Lydia's other eyebrow went up. "Ghost in the attic, remember? Try me." Sarah smiled a little, and bit her lip.
"True. Okay, but you go first."
So Lydia did, starting with their move into the house, and her meeting with the Maitlands. She dug up the Polaroids she'd taken of them in Delia's sheets, and actually did a little pantomime of the trick the Maitlands had pulled on Delia's dinner party, with some killing impersonations of Otho and Delia's former manager. She also dug out her copy of The Handbook for the Recently Deceased, feeling it was safe to show it.
"You'll have to ask Adam and Barbara about the waiting room, and Juno," she said, and wondered fleetingly if Juno wouldn't get pissed at her for telling Sarah any of this. Oh well, according to Adam and Barbara, Juno was always pissed about something.
She went on, trying not to growl too much over Otho's hand in things, but hesitated when she reached the part about him. Betelgeuse. Beetlejuice, as he'd spelled it out in charades. Even a year later she'd not spoken of him to anyone - not her parents, not the Maitlands, no one, and she wasn't sure how to do so now, though she didn't think it fair to leave anything out in her tale to Sarah. In a sense it was incredibly cathartic, being able to share the story with someone who wasn't immediately involved, someone who wouldn't laugh, who would believe it.
"And there was this other…guy, I guess, though he wasn't a ghost like Barbara and Adam, I think," she said at last, slowly, and didn't realize she'd curled up just like Sarah had. "He said he was a bio-exorcist, and when Otho summoned the Maitlands and did-whatever happened to them, I still don't know just what it was - I let him out because I didn't know how to help them, and neither did Otho." Stupid Otho; he'd looked hilarious in that leisure suit. "He said he wanted out of the afterlife, which meant he had to get married, and told me he'd only help if I'd agree to marry him. I didn't know what the hell else to do, so I said yes." She winced, expecting judgment at the least in Sarah's eyes, but to her surprise found none.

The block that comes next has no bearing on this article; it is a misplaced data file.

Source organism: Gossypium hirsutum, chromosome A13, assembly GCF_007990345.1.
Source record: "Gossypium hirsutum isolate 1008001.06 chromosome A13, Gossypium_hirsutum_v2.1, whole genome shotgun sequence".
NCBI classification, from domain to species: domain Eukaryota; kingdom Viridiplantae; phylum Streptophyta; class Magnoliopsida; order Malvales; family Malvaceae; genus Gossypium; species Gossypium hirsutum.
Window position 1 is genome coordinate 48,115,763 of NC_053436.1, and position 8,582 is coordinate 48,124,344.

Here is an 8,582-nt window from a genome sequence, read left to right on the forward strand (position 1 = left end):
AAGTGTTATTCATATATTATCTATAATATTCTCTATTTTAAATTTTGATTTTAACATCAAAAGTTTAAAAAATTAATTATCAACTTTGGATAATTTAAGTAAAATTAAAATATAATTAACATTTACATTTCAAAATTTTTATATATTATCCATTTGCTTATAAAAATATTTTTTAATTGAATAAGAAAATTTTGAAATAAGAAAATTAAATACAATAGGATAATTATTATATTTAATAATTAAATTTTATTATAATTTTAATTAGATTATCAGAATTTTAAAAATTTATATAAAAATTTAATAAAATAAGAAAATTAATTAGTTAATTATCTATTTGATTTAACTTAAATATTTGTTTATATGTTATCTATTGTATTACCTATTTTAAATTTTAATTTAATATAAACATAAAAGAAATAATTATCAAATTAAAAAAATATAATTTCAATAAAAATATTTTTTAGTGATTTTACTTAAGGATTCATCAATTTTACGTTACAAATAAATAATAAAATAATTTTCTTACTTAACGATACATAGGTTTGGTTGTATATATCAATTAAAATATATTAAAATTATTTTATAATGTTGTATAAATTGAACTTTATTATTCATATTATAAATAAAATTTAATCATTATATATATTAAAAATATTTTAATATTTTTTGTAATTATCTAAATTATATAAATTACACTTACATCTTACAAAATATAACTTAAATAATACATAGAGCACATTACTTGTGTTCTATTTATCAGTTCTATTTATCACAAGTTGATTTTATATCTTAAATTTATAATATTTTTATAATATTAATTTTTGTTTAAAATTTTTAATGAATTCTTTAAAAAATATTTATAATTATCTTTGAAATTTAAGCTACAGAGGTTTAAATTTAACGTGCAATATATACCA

"He did what he promised, though I don't know how, but Barbara and Adam - helped me. A lot. See, the only way to summon him or to put him back is to say his name three times, and even though they only got two, Barbara got him eaten by a sandworm." And Lydia herself had almost passed out from sheer relief, for she'd had no idea how to extricate herself from that horrible situation - she hadn't had time to even really consider what Betelgeuse had been asking of her, she was so desperate for help, and it wasn't until afterward that the full impact of what might have happened to her hit her. Once it had she'd laughed, a little hysterically, and then she'd actually cried, which she normally never did - but unlike Adam and Barbara and her parents, she'd never really put it behind her. She'd got rid of that horrific wedding dress, but she still, unknown to anyone, had the veil in a box at the back of her closet - a small reminder that it had been real, that it had all actually happened, or so she told herself. The truth was that she didn't know why she kept it, only that she felt some obscure need to. It was intuition knocking, and she rarely ignored her intuition.
Now Sarah did laugh, though it wasn't a mocking one, or a laugh of incredulity. "A sandworm?" she said. "That…um. Sounds like something that might have been…. Um." Now she was the one who looked extremely uncomfortable, resting her chin on her knees. "I guess it's my turn, huh?" Lydia, oddly drained, nodded.